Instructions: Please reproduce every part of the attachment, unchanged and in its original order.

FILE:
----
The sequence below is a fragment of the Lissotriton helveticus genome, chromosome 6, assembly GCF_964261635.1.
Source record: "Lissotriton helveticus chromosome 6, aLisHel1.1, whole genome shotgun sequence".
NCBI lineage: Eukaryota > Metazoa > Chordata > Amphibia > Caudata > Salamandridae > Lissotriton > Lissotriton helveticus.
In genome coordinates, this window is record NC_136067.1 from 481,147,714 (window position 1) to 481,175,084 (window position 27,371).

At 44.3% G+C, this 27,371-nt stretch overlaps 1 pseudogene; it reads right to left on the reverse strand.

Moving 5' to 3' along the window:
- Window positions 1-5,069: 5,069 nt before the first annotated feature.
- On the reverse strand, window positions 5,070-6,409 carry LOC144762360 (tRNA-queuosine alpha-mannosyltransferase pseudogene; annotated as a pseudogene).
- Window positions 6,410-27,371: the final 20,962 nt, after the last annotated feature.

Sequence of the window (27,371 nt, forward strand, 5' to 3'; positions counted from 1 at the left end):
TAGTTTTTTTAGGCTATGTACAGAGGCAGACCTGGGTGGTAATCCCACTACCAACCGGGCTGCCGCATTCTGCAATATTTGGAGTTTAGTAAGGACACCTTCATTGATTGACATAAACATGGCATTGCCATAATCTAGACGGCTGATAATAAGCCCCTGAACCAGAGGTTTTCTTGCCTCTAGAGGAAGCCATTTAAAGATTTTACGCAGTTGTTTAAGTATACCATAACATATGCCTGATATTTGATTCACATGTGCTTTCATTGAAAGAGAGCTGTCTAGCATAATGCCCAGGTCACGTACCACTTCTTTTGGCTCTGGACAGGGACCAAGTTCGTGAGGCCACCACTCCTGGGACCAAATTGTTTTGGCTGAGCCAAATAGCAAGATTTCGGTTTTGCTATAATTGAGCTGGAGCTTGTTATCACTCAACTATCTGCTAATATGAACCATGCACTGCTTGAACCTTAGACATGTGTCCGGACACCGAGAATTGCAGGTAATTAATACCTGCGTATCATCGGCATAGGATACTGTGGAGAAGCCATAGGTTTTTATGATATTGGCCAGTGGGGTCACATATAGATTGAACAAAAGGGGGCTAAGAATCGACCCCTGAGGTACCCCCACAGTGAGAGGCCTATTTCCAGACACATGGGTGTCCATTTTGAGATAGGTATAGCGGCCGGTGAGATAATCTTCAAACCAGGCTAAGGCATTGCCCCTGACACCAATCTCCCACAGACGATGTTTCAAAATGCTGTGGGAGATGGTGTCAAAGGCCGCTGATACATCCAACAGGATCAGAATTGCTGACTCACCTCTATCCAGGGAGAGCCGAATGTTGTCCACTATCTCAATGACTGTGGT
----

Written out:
The sequence below is a fragment of the Lissotriton helveticus genome, chromosome 6, assembly GCF_964261635.1.
Source record: "Lissotriton helveticus chromosome 6, aLisHel1.1, whole genome shotgun sequence".
NCBI lineage: Eukaryota > Metazoa > Chordata > Amphibia > Caudata > Salamandridae > Lissotriton > Lissotriton helveticus.
In genome coordinates, this window is record NC_136067.1 from 481,147,714 (window position 1) to 481,175,084 (window position 27,371).

At 44.3% G+C, this 27,371-nt stretch overlaps 1 pseudogene; it reads right to left on the reverse strand.

Moving 5' to 3' along the window:
- Window positions 1-5,069: 5,069 nt before the first annotated feature.
- On the reverse strand, window positions 5,070-6,409 carry LOC144762360 (tRNA-queuosine alpha-mannosyltransferase pseudogene; annotated as a pseudogene).
- Window positions 6,410-27,371: the final 20,962 nt, after the last annotated feature.

Sequence of the window (27,371 nt, forward strand, 5' to 3'; positions counted from 1 at the left end):
TAGTTTTTTTAGGCTATGTACAGAGGCAGACCTGGGTGGTAATCCCACTACCAACCGGGCTGCCGCATTCTGCAATATTTGGAGTTTAGTAAGGACACCTTCATTGATTGACATAAACATGGCATTGCCATAATCTAGACGGCTGATAATAAGCCCCTGAACCAGAGGTTTTCTTGCCTCTAGAGGAAGCCATTTAAAGATTTTACGCAGTTGTTTAAGTATACCATAACATATGCCTGATATTTGATTCACATGTGCTTTCATTGAAAGAGAGCTGTCTAGCATAATGCCCAGGTCACGTACCACTTCTTTTGGCTCTGGACAGGGACCAAGTTCGTGAGGCCACCACTCCTGGGACCAAATTGTTTTGGCTGAGCCAAATAGCAAGATTTCGGTTTTGCTATAATTGAGCTGGAGCTTGTTATCACTCAACTATCTGCTAATATGAACCATGCACTGCTTGAACCTTAGACATGTGTCCGGACACCGAGAATTGCAGGTAATTAATACCTGCGTATCATCGGCATAGGATACTGTGGAGAAGCCATAGGTTTTTATGATATTGGCCAGTGGGGTCACATATAGATTGAACAAAAGGGGGCTAAGAATCGACCCCTGAGGTACCCCCACAGTGAGAGGCCTATTTCCAGACACATGGGTGTCCATTTTGAGATAGGTATAGCGGCCGGTGAGATAATCTTCAAACCAGGCTAAGGCATTGCCCCTGACACCAATCTCCCACAGACGATGTTTCAAAATGCTGTGGGAGATGGTGTCAAAGGCCGCTGATACATCCAACAGGATCAGAATTGCTGACTCACCTCTATCCAGGGAGAGCCGAATGTTGTCCACTATCTCAATGACTGTGGT